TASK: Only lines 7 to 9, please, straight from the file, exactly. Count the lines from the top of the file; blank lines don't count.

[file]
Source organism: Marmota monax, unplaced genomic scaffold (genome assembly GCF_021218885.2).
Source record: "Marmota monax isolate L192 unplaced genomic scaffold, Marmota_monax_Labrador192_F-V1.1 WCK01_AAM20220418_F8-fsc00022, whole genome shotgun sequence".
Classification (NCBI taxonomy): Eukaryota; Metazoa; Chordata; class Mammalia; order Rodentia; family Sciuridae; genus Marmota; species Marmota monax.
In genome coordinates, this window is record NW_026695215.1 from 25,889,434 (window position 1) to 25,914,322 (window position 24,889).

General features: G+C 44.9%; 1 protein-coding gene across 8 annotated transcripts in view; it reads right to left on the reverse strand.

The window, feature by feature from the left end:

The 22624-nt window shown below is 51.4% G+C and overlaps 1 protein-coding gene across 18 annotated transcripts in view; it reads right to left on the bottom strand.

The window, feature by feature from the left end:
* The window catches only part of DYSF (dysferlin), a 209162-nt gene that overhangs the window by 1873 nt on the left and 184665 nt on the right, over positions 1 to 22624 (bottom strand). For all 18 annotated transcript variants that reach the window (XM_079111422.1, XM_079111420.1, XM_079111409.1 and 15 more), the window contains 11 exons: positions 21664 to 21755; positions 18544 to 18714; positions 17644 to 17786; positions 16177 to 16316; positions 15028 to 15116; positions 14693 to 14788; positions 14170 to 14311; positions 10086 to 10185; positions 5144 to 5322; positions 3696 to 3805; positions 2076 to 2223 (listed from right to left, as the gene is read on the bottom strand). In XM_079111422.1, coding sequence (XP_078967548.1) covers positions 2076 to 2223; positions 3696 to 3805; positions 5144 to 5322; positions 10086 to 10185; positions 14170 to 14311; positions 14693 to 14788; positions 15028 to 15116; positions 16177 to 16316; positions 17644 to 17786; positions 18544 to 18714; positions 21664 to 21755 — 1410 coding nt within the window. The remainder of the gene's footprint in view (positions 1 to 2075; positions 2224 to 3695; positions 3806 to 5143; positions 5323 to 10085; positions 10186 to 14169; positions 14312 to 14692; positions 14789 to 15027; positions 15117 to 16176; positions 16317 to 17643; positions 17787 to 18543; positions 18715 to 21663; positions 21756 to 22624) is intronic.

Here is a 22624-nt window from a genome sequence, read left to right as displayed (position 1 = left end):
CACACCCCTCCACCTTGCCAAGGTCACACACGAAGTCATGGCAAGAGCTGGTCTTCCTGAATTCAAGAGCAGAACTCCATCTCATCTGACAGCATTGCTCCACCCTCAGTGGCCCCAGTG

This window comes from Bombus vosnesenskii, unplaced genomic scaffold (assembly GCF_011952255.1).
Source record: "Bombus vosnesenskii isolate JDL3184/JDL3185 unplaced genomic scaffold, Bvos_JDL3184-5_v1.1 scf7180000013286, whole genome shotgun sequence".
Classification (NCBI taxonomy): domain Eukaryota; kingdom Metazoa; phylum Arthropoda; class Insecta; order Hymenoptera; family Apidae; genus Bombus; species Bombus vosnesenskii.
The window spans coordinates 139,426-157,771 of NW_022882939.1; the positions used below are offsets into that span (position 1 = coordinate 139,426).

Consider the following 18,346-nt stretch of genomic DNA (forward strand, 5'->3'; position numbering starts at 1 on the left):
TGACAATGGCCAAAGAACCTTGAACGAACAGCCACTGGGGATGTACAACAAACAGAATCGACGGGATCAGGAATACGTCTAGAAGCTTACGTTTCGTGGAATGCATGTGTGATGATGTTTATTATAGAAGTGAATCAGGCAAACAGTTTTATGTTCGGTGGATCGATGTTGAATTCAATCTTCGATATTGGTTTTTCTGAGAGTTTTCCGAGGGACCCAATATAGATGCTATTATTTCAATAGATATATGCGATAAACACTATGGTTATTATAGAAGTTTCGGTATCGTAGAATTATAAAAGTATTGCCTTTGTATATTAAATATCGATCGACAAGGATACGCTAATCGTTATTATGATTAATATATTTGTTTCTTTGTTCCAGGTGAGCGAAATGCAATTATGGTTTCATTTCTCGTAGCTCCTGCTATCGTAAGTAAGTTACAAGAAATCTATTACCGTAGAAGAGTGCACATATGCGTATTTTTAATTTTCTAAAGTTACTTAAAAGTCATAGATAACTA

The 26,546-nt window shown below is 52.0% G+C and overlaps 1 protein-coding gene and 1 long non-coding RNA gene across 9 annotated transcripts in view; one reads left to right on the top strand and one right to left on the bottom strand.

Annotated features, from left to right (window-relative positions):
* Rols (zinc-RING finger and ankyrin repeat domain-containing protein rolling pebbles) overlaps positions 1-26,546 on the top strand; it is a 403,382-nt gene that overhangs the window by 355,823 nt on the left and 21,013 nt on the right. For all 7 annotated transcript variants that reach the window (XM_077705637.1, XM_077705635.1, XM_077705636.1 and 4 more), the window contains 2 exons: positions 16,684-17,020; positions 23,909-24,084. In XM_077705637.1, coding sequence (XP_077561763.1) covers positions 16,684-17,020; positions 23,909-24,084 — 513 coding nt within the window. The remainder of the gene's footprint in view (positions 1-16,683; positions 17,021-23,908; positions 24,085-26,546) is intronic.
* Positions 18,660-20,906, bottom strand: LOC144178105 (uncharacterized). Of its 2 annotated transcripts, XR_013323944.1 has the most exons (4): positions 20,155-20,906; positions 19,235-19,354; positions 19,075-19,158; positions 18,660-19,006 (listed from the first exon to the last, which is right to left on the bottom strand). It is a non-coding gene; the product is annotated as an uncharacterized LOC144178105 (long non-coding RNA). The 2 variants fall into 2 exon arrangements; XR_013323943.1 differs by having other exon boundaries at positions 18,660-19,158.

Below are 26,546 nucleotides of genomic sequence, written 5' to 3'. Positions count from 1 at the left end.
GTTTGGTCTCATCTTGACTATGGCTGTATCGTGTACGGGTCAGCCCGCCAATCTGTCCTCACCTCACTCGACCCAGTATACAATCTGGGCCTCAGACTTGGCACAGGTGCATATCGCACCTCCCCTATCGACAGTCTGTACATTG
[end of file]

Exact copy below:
The 22624-nt window shown below is 51.4% G+C and overlaps 1 protein-coding gene across 18 annotated transcripts in view; it reads right to left on the bottom strand.

The window, feature by feature from the left end:
* The window catches only part of DYSF (dysferlin), a 209162-nt gene that overhangs the window by 1873 nt on the left and 184665 nt on the right, over positions 1 to 22624 (bottom strand). For all 18 annotated transcript variants that reach the window (XM_079111422.1, XM_079111420.1, XM_079111409.1 and 15 more), the window contains 11 exons: positions 21664 to 21755; positions 18544 to 18714; positions 17644 to 17786; positions 16177 to 16316; positions 15028 to 15116; positions 14693 to 14788; positions 14170 to 14311; positions 10086 to 10185; positions 5144 to 5322; positions 3696 to 3805; positions 2076 to 2223 (listed from right to left, as the gene is read on the bottom strand). In XM_079111422.1, coding sequence (XP_078967548.1) covers positions 2076 to 2223; positions 3696 to 3805; positions 5144 to 5322; positions 10086 to 10185; positions 14170 to 14311; positions 14693 to 14788; positions 15028 to 15116; positions 16177 to 16316; positions 17644 to 17786; positions 18544 to 18714; positions 21664 to 21755 — 1410 coding nt within the window. The remainder of the gene's footprint in view (positions 1 to 2075; positions 2224 to 3695; positions 3806 to 5143; positions 5323 to 10085; positions 10186 to 14169; positions 14312 to 14692; positions 14789 to 15027; positions 15117 to 16176; positions 16317 to 17643; positions 17787 to 18543; positions 18715 to 21663; positions 21756 to 22624) is intronic.